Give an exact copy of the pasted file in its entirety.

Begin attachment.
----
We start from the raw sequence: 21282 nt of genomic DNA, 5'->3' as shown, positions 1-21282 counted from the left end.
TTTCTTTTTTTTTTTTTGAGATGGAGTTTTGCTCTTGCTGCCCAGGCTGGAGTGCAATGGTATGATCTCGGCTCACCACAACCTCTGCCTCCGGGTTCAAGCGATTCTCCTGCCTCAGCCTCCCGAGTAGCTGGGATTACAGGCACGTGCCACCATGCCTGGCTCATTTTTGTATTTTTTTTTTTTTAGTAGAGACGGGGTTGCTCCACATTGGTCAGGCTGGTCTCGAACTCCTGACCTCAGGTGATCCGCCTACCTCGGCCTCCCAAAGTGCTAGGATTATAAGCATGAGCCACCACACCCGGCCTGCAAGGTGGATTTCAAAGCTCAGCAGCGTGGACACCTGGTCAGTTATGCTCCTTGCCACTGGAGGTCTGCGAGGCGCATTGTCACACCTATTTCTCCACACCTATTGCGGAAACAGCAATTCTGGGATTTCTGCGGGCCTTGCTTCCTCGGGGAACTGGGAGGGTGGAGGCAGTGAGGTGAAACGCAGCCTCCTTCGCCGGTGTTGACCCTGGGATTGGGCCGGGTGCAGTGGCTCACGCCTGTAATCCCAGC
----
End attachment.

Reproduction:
We start from the raw sequence: 21282 nt of genomic DNA, 5'->3' as shown, positions 1-21282 counted from the left end.
TTTCTTTTTTTTTTTTTGAGATGGAGTTTTGCTCTTGCTGCCCAGGCTGGAGTGCAATGGTATGATCTCGGCTCACCACAACCTCTGCCTCCGGGTTCAAGCGATTCTCCTGCCTCAGCCTCCCGAGTAGCTGGGATTACAGGCACGTGCCACCATGCCTGGCTCATTTTTGTATTTTTTTTTTTTTAGTAGAGACGGGGTTGCTCCACATTGGTCAGGCTGGTCTCGAACTCCTGACCTCAGGTGATCCGCCTACCTCGGCCTCCCAAAGTGCTAGGATTATAAGCATGAGCCACCACACCCGGCCTGCAAGGTGGATTTCAAAGCTCAGCAGCGTGGACACCTGGTCAGTTATGCTCCTTGCCACTGGAGGTCTGCGAGGCGCATTGTCACACCTATTTCTCCACACCTATTGCGGAAACAGCAATTCTGGGATTTCTGCGGGCCTTGCTTCCTCGGGGAACTGGGAGGGTGGAGGCAGTGAGGTGAAACGCAGCCTCCTTCGCCGGTGTTGACCCTGGGATTGGGCCGGGTGCAGTGGCTCACGCCTGTAATCCCAGC